Other new faces include married couple Helen and Carwyn Evans, from Blaenwaun, Whitland, Carmarthenshire, and their 18-year-old daughter Ceirian, who is saving money to travel the world.
Producer Huw Maredudd, from Cwmni Da, said the team was looking forward to laughing and crying again with both the new and returning households.
“The show was very well received with lots of traction and attention on social media. The comments were overwhelmingly positive and of course the BAFTA nomination from our peers showed appreciation for what we’d achieved on a professional level,” he said.
“Everybody I have spoken to has a different favourite; some like John from Porthmadog and others like Marcus and Vicki because they’re so colourful.
“This series is longer which is a reflection of how much people have taken to these characters and the programme.
“We’re very proud of all the different people that we managed to find and now we’re back even bigger and better and will be reaching out even wider and showing even more diversity and expanding the range of shows.”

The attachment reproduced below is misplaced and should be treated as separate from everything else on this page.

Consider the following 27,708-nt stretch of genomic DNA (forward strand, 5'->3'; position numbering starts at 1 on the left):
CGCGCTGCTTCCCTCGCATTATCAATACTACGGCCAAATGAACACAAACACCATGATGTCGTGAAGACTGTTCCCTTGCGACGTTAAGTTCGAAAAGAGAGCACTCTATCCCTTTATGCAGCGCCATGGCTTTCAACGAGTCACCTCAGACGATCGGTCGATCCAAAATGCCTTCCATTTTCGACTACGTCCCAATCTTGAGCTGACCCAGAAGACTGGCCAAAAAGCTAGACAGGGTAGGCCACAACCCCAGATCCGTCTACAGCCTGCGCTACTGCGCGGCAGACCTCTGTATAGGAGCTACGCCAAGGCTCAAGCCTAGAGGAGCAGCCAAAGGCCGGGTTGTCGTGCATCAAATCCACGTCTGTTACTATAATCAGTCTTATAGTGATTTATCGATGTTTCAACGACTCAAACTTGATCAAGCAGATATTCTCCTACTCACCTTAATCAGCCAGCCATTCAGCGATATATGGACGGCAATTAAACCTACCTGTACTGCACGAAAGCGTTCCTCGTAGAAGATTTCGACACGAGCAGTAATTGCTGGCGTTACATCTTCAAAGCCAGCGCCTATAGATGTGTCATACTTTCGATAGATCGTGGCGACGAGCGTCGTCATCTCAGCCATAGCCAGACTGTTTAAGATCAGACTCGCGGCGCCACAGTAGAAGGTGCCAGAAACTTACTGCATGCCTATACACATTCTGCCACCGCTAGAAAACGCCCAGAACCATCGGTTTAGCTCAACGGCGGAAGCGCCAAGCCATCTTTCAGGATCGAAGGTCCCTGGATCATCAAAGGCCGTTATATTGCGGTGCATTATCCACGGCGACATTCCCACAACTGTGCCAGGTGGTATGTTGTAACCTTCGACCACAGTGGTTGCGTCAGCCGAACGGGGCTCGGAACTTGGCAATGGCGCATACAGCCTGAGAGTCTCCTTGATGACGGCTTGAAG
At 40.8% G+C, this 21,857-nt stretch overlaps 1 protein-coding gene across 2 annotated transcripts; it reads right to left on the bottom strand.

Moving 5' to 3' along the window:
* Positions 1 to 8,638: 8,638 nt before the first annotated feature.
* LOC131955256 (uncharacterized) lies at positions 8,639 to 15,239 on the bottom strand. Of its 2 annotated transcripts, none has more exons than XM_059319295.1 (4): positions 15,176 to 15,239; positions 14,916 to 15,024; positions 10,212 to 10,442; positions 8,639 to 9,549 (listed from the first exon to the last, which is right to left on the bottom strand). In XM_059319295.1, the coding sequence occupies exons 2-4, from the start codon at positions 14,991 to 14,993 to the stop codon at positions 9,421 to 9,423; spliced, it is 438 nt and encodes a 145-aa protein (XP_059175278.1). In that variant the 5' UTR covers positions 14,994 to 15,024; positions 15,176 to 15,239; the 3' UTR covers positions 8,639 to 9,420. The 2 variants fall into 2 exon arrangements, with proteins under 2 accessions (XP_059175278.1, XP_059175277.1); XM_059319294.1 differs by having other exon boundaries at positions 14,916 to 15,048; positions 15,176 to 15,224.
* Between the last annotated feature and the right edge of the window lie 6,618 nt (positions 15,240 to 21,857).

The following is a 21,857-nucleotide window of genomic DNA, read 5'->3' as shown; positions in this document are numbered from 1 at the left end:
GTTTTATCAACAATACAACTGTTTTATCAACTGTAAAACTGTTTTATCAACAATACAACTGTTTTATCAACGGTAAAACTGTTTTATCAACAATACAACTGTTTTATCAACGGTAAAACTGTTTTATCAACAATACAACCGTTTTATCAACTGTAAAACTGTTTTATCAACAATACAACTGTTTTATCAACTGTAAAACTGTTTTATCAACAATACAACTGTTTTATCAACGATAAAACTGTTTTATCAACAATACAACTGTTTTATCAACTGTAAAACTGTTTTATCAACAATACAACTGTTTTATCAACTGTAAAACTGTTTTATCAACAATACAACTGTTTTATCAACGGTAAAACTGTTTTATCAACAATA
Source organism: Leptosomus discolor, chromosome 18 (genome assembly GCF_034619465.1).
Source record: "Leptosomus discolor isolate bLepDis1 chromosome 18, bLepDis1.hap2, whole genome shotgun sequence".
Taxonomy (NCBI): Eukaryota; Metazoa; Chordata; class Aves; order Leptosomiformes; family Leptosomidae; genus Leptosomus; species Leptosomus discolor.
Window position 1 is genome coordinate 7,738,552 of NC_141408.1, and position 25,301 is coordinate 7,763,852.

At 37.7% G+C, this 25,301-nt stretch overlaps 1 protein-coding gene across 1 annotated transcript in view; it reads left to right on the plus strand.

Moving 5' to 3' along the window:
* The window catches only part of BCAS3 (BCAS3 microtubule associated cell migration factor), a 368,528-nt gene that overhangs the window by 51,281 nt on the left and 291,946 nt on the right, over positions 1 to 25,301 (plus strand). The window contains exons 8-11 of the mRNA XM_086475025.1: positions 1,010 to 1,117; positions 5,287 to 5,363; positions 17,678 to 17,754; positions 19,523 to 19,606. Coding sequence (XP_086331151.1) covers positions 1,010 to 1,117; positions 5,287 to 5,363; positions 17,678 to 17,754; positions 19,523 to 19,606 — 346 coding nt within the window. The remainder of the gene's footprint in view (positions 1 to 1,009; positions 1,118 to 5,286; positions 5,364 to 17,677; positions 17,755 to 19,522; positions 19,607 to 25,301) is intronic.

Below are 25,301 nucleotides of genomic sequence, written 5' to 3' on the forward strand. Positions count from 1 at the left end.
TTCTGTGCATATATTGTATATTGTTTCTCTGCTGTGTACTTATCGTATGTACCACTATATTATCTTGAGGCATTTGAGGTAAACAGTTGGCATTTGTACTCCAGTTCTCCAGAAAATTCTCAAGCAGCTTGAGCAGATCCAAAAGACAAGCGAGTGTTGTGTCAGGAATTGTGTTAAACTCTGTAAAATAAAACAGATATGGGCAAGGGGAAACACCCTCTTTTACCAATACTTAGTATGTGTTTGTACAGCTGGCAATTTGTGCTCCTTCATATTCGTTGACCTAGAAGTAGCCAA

Sioned Wyn, Director of Chwarel, added: “It’s groundbreaking. Not only are people discovering S4C content that perhaps they wouldn’t have watched before, for the GoggleBocs’ contributors themselves it has been pretty life changing,” she said.
“Everybody has found it pretty life-affirming and transformative, and their confidence has improved. People are already getting recognised and are being asked for their autographs – they’re loving every minute of it.
“We are also bringing people to S4C who were not there before. We are a wide and varied society, and we try to go to all regions of Wales from Wrexham and the Valleys to Pembrokeshire and Mid-Wales.
“It’s been one of the most inspirational shows I’ve ever worked on. The figures speak for themselves – we quadrupled the viewing figures for that slot. The next challenge will be to keep it fresh.”
Starting at 9pm on S4C on Wednesday, October 18, the first six shows will be broadcast in October and November before taking a break and returning for a celebrity Christmas version on December 27 and a further eight episodes from February 14 next year, with the programmes being once again narrated by comedian and broadcaster Tudur Owen. English subtitles will be available and the programme can also be viewed on S4C Clic, BBC iPlayer and other streaming